Developing New Educational Products at GA: The Research Phase

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As the Product Lead for Consumer Products at GA,  I lead the team that researches, designs, and builds all of the educational programs that you teach (or may teach one day) at General Assembly. I am one of many product managers at GA (also known as miracle makers) who build out and iterate on our education products. This includes everything from our full-time Web Development Immersive, to our part-time Digital Marketing course, and online Web Design Circuit. Here I’ll discuss how we build new products, starting with the first stage in our product development process. In a future edition, we’ll share more about how we keep our products fresh years after we’ve first built them.

Step 1: Research Phase.

Whether online or offline, we build our products the same way, starting first with the employer. Employers help us understand what fields (such as business or design) or skills (such as ux or product management) are most relevant in the market today. As such, employers are our best way to gauge emerging trends in the workforce.

Once we’ve narrowed down what skills we want to focus on, we spend time with our hiring network to better understand what specific expectations they have for that particular skillset. Recently, to guide our new Product Management Immersive through the research stage, we spoke with over 30 hiring partners from around the globe looking for Associate Product Managers. We cover questions like – describe your ideal PM candidate, or walk us through your interview process. Our goal, to get a concrete sense of what these PMs would be doing on the job. We ask about everything from hard skills (technical competency and business analysis) to soft skills (communication and leadership). These conversations are then translated into a higher-level framework for the program; eventually defining the standards that our students, and the program, would need to meet.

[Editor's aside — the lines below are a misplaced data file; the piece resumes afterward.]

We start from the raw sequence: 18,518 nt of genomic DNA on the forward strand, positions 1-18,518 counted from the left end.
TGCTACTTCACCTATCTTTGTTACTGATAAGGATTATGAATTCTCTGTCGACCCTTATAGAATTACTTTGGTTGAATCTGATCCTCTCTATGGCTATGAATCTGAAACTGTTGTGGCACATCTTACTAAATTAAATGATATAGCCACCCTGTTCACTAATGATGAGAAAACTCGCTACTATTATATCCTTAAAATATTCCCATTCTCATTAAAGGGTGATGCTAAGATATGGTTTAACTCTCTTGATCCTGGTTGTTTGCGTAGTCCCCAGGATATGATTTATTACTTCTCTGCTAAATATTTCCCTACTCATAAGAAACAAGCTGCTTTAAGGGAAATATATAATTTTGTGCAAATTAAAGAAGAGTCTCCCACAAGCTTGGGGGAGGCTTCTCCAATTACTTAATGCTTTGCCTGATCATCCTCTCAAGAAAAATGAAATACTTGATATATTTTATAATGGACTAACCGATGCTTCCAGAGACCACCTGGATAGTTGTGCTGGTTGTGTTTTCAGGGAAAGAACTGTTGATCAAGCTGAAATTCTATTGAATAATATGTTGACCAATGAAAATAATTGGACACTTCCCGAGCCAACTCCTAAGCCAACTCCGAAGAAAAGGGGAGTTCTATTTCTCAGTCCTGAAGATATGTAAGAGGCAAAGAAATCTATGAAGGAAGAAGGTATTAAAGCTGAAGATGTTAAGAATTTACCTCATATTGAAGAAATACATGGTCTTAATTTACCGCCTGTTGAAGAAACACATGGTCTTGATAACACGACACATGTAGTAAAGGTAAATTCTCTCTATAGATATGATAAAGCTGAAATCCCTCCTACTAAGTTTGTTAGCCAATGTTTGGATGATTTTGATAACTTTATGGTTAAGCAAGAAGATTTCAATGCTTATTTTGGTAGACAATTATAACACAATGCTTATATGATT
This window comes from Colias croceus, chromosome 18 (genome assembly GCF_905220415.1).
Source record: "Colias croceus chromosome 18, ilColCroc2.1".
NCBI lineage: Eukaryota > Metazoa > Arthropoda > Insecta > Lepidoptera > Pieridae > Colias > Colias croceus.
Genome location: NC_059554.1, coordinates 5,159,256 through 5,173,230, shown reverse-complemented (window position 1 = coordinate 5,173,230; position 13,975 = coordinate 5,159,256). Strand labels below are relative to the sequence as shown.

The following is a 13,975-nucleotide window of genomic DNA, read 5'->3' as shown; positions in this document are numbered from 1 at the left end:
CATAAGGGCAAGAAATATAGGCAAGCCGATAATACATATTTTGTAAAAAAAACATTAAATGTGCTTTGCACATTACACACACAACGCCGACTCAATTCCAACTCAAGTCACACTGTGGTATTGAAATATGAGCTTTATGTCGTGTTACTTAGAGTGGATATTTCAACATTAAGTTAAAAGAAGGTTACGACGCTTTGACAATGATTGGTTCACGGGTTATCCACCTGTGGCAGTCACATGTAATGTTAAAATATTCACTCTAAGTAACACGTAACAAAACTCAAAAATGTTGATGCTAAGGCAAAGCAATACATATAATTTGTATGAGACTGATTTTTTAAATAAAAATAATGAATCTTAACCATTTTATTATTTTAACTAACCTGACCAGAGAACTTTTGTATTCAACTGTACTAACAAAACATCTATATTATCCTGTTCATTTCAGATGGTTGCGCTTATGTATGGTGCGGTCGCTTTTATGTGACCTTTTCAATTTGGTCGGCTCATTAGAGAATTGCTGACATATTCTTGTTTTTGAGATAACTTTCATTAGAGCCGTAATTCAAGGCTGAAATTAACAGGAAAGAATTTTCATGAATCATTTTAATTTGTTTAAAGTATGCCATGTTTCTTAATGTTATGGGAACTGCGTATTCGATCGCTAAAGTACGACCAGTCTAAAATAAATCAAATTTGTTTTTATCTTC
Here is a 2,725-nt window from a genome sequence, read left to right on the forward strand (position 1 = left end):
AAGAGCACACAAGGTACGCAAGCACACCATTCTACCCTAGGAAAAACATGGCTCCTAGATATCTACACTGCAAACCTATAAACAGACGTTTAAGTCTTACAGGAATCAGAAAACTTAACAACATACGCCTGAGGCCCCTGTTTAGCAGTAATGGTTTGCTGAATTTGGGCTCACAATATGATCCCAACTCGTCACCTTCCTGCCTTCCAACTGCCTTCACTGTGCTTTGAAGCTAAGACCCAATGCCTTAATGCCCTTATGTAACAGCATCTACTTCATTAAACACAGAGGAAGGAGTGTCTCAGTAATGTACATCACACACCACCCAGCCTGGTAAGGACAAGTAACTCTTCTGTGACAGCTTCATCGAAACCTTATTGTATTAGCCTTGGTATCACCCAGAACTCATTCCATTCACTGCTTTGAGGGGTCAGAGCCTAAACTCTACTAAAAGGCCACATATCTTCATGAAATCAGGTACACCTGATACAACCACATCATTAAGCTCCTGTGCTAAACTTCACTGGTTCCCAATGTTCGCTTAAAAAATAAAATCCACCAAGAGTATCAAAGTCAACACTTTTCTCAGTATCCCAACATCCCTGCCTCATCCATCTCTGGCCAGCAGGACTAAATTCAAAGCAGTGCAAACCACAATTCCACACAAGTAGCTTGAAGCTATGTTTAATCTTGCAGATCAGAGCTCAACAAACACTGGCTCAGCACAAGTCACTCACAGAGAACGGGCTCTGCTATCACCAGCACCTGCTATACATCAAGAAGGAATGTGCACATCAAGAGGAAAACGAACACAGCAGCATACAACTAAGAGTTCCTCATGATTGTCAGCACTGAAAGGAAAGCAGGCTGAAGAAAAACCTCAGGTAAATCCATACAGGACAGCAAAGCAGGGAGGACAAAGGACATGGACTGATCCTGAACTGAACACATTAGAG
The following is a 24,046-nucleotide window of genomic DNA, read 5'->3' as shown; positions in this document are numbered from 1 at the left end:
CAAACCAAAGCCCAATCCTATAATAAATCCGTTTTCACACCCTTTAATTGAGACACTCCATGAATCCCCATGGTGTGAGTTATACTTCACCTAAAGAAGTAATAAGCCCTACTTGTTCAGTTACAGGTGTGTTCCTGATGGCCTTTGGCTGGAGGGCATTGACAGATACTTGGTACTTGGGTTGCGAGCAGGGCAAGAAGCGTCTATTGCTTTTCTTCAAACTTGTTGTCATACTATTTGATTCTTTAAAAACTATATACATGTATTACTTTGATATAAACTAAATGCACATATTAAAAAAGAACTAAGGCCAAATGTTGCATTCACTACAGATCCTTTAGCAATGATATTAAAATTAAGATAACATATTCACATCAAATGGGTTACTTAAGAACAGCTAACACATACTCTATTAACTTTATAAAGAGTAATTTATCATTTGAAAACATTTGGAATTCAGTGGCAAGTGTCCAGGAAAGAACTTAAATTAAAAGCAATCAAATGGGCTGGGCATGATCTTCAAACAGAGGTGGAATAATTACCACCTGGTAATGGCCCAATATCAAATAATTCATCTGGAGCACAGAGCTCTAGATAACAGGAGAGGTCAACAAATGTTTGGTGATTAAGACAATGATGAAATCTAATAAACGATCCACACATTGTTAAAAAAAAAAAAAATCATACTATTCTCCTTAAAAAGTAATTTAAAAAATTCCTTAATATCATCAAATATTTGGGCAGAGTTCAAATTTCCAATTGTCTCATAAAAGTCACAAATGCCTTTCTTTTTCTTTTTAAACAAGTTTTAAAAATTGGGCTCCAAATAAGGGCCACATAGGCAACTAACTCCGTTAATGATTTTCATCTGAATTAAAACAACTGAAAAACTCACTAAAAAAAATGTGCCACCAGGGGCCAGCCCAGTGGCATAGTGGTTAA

But we don’t stop there. Our mission is to enable students to do work they love. As such, once we have a map for what our students will need to learn, we reach out to our consumer market to assess what they want to learn. This is an irreplaceable step as students’ needs and goals don’t always align with those of employers. For example, employers may have a high demand for Oil & Gas engineers but the number of people who are willing to live that often dangerous and nomadic lifestyle are limited. We use several techniques to measure student demand, including using Classes & Workshops as a testing ground, using landing pages to gauge interest, and crowd-sourcing new product recommendations from our local markets.

GA Education Product

When we do find enough overlap between the employers’ and students’ needs, then we know we’ve got a product worth developing. We’ll also test some of these product options against a handful of internal checks including the strategic value of such a program in our product arsenal.

Research is just the first phase of how we build products. We’ll be walking through other stages of our product development process in upcoming instructor newsletters. Stay tuned!